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Vacation Scams

By Ryan L. Kaiser, CFE, Assistant Fraud Risk Manager, Canandaigua National Bank & Trust

Planning your next vacation? Be on the lookout for potential fraud!

According to the FTC, consumers in the United States have lost nearly $75M in vacation-related scams since the COVID-19 pandemic began. Vacation and travel scams are the second most reported scam to the FTC, with over 40,000 fraud reports since the beginning of 2020. Here are a few of the most popular schemes related to travel that fraudsters employ, and some best practices to keep in mind when you plan your next trip!

1. Vacation Rental Con:

Scammers target vacationers with promises of abnormally low pricing or lavish amenities, often using properties that are not truly for rent, do not exist, or are significantly different than advertisements or photos. The "owner” will often create a false sense of urgency – such as telling potential clients that another traveler has expressed interest in the rental – to secure payment as quickly as possible before any due diligence can be completed by the traveler.

Some tips to consider -

  • Speak with the owner by phone before booking. If you are not using a service that verifies properties and owners, never negotiate a rental solely by email. By speaking with the owner on the phone, asking specific questions about the property, and requesting information on rental options or local attractions, it will be easier to tell if the listing is legitimate. An owner who doesn’t want to speak on the phone or provides vague answers to questions should raise red flags.
  • Consult online reviews – be wary of a brand-new rental which no one has vouched for or submitted a review for.

2. Hotel Scams:

When staying in a hotel, be aware of techniques fraudsters use to solicit credit card information. Scammers count on travelers to let their guard down when they’re tired or in a hurry. Common fraud tactics include phony front desk calls to solicit credit card info, “free” unsecured Wi-Fi connections where personal information can be stolen, and solicitations from fake merchants such as restaurants or service providers. Stealing credit card information is the most common goal of these schemes.

3. "Free" Vacation Scams:

When a cruise or travel company advertises a vacation as “free,” it does not necessarily mean the trip is entirely without cost, fees, or restrictions. Or even worse, upon arrival at the destination it may be obvious that the “free” vacation package is a total scam and completely fabricated.

Thoroughly review the fine print for any offer for add-on fees for air transportation, resort fees, port charges, taxes, tips, and other undisclosed fees. Conduct thorough research to see if other consumers have reported fraud for similar vacation packages. Be extremely suspicious of any unsolicited offer that states you “won,” but you did not apply or sign up for!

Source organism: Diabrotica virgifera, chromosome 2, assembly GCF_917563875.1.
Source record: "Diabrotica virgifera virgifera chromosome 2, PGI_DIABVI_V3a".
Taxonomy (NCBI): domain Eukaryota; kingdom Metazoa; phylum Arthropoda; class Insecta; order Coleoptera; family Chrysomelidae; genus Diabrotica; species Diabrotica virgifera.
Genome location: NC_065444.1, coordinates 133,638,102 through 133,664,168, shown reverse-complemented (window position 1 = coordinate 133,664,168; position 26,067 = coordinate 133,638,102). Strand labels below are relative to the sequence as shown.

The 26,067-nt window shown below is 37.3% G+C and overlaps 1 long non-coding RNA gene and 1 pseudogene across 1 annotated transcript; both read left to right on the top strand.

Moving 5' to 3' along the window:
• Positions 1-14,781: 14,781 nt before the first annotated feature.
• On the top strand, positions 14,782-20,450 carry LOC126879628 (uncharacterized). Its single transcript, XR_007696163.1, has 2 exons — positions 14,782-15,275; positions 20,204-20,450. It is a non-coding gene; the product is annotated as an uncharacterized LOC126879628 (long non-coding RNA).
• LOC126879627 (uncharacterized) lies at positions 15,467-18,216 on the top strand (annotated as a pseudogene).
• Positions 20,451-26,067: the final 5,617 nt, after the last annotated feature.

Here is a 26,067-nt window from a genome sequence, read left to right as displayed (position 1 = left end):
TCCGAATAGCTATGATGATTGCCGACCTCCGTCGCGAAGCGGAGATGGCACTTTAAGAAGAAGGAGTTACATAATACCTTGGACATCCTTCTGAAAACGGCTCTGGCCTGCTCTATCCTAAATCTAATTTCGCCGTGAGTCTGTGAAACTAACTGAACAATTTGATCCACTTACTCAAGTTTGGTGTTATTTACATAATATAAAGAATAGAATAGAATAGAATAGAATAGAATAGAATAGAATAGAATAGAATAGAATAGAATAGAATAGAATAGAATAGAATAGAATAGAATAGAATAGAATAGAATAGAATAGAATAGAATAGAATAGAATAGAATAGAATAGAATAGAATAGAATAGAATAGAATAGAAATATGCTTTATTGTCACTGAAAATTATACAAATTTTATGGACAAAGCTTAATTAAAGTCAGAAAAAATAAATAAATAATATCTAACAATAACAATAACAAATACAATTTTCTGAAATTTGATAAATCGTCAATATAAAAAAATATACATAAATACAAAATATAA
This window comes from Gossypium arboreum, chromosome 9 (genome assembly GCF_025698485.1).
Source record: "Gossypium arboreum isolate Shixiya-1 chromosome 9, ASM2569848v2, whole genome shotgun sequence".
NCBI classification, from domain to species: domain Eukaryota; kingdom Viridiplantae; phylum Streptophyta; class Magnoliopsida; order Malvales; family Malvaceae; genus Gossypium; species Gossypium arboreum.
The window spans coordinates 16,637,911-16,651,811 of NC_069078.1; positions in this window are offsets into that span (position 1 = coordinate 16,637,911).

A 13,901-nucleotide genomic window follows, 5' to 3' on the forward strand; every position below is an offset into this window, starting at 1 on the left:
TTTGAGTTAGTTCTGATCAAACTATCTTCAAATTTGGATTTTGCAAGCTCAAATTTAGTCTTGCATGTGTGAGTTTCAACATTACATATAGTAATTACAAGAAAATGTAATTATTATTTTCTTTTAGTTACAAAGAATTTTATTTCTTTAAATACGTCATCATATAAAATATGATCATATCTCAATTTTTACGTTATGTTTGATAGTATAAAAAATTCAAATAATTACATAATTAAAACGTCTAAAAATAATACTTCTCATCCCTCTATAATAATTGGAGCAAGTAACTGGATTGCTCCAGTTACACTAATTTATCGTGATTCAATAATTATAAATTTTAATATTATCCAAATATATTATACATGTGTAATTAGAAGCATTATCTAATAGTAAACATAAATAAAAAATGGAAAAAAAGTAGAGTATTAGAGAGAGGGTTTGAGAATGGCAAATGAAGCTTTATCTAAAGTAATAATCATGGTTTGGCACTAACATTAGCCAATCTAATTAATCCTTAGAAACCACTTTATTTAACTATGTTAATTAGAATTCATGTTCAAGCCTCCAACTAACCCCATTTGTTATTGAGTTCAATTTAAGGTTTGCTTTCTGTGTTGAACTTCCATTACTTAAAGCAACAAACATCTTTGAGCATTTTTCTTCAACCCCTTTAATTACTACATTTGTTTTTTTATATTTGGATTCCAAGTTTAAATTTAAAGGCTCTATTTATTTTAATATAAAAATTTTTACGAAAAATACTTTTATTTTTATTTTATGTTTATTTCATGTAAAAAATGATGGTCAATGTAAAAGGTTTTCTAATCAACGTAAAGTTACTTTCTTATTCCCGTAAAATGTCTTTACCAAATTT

4. Third Party Booking Site Scams:

If you book your airfare or hotel through a third-party website, be sure to use caution. Some websites may appear to offer a legitimate service but are only fronts for a scam. Be skeptical of websites with no working customer service phone number or physical address. In the most common version of this scam, travelers pre-pay with a credit card and shortly after making payment, receive a call from the company asking to verify name, address, banking information or other personal information – something a real company would never ask.

5. Timeshare Reselling Cons:

Another common travel scam is the timeshare resale scheme. A timeshare owner who is looking to sell receives an unsolicited call from a broker or agent, promising a significant return on their sale. These scammers claim to specialize in timeshare resales and promise they have multiple buyers ready to purchase immediately. To secure the service of the “agent,” the scammer pressures the owner into paying an upfront service fee. The timeshare owner remits payment, and the “agent” walks away, pocketing the fee.

General Best Practices:

  • Due diligence: Look for reviews, photos, and ask for references before booking when appropriate. Research potential questionable vendors online thoroughly. Check social media, Google, and the BBB for negative reviews or complaints.
  • Payment methods: Don’t wire funds or make payments with a prepaid debit card. If using a known trusted vendor such as AirBnb, do not be convinced to send payment outside of the app, via payment methods such as Paypal, Venmo, or CashApp.
  • Trust your gut: If a deal sounds outstanding or “too good to be true” – it probably is! When in doubt, trust your instincts and find a different option or accommodation that feels more secure.